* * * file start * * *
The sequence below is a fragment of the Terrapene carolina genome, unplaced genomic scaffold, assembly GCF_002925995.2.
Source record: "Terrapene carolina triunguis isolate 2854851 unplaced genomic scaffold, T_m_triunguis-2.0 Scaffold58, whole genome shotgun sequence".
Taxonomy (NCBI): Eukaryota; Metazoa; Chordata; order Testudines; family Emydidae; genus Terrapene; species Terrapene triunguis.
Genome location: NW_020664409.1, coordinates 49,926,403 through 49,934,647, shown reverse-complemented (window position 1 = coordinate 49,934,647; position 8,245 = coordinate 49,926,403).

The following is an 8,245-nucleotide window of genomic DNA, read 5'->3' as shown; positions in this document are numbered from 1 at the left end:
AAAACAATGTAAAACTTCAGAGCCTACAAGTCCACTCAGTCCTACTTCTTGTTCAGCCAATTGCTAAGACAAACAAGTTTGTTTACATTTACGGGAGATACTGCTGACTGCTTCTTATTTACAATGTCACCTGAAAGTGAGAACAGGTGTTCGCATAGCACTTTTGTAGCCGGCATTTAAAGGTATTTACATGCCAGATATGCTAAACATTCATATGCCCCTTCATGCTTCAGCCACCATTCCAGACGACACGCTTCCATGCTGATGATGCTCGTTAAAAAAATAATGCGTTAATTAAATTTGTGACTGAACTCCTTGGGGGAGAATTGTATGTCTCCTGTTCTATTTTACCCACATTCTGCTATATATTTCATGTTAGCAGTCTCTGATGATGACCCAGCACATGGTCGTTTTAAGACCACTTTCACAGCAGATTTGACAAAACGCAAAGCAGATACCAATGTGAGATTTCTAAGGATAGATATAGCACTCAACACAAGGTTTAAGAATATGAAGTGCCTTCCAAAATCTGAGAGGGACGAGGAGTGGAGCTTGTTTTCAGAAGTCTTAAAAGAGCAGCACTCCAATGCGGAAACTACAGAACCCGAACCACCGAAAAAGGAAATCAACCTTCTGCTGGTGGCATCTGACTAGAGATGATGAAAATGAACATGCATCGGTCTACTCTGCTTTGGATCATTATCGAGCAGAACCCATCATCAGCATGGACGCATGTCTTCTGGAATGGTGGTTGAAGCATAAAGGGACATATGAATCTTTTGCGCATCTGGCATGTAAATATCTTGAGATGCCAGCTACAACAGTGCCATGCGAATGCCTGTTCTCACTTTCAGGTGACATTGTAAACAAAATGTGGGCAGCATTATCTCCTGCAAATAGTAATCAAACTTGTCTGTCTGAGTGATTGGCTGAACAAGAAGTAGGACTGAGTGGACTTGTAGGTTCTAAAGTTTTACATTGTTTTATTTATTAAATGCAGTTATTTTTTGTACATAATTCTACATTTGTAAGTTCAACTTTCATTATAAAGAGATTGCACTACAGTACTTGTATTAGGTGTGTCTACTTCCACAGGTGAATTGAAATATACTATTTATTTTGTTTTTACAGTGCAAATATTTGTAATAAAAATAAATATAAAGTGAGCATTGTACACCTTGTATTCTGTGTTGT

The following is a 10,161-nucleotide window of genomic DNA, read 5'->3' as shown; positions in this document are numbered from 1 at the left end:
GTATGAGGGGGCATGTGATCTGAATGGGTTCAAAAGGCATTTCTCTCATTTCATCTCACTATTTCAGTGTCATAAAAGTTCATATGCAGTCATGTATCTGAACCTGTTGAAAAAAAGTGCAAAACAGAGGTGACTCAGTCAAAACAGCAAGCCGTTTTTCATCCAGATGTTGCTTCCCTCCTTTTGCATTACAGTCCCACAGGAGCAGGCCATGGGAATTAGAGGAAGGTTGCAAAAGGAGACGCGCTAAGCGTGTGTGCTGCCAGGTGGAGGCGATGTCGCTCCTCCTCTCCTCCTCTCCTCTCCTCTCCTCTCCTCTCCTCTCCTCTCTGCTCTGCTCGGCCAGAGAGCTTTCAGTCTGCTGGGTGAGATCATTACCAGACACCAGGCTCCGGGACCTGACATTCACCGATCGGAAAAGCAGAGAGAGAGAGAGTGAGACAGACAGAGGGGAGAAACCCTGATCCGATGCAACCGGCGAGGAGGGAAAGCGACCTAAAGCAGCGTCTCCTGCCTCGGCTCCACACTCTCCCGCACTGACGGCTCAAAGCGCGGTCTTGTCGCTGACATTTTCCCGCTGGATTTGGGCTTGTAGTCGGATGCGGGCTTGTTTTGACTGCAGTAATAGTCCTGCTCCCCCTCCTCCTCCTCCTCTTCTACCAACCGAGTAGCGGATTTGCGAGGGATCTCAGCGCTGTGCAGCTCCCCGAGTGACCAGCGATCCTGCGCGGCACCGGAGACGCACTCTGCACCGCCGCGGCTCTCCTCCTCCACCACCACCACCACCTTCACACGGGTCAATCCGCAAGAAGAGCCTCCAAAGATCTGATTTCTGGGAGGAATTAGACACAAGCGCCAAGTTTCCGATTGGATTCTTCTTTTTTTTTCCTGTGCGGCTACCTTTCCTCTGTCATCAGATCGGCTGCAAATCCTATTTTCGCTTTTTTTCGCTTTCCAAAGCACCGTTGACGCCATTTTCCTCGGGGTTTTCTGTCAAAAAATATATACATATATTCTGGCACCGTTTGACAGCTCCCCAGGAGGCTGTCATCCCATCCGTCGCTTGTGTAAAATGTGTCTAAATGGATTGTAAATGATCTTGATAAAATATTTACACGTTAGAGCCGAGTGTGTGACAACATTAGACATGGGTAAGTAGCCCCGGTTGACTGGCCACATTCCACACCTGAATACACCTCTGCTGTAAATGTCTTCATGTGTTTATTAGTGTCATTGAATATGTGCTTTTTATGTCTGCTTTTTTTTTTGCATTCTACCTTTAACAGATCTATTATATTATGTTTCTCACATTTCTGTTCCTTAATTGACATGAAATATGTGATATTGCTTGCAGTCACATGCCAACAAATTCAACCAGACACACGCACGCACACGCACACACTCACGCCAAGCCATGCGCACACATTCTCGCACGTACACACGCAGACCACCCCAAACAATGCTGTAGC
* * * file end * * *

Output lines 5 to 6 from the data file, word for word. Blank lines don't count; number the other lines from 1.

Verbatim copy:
The following is an 8,245-nucleotide window of genomic DNA, read 5'->3' as shown; positions in this document are numbered from 1 at the left end:
AAAACAATGTAAAACTTCAGAGCCTACAAGTCCACTCAGTCCTACTTCTTGTTCAGCCAATTGCTAAGACAAACAAGTTTGTTTACATTTACGGGAGATACTGCTGACTGCTTCTTATTTACAATGTCACCTGAAAGTGAGAACAGGTGTTCGCATAGCACTTTTGTAGCCGGCATTTAAAGGTATTTACATGCCAGATATGCTAAACATTCATATGCCCCTTCATGCTTCAGCCACCATTCCAGACGACACGCTTCCATGCTGATGATGCTCGTTAAAAAAATAATGCGTTAATTAAATTTGTGACTGAACTCCTTGGGGGAGAATTGTATGTCTCCTGTTCTATTTTACCCACATTCTGCTATATATTTCATGTTAGCAGTCTCTGATGATGACCCAGCACATGGTCGTTTTAAGACCACTTTCACAGCAGATTTGACAAAACGCAAAGCAGATACCAATGTGAGATTTCTAAGGATAGATATAGCACTCAACACAAGGTTTAAGAATATGAAGTGCCTTCCAAAATCTGAGAGGGACGAGGAGTGGAGCTTGTTTTCAGAAGTCTTAAAAGAGCAGCACTCCAATGCGGAAACTACAGAACCCGAACCACCGAAAAAGGAAATCAACCTTCTGCTGGTGGCATCTGACTAGAGATGATGAAAATGAACATGCATCGGTCTACTCTGCTTTGGATCATTATCGAGCAGAACCCATCATCAGCATGGACGCATGTCTTCTGGAATGGTGGTTGAAGCATAAAGGGACATATGAATCTTTTGCGCATCTGGCATGTAAATATCTTGAGATGCCAGCTACAACAGTGCCATGCGAATGCCTGTTCTCACTTTCAGGTGACATTGTAAACAAAATGTGGGCAGCATTATCTCCTGCAAATAGTAATCAAACTTGTCTGTCTGAGTGATTGGCTGAACAAGAAGTAGGACTGAGTGGACTTGTAGGTTCTAAAGTTTTACATTGTTTTATTTATTAAATGCAGTTATTTTTTGTACATAATTCTACATTTGTAAGTTCAACTTTCATTATAAAGAGATTGCACTACAGTACTTGTATTAGGTGTGTCTACTTCCACAGGTGAATTGAAATATACTATTTATTTTGTTTTTACAGTGCAAATATTTGTAATAAAAATAAATATAAAGTGAGCATTGTACACCTTGTATTCTGTGTTGT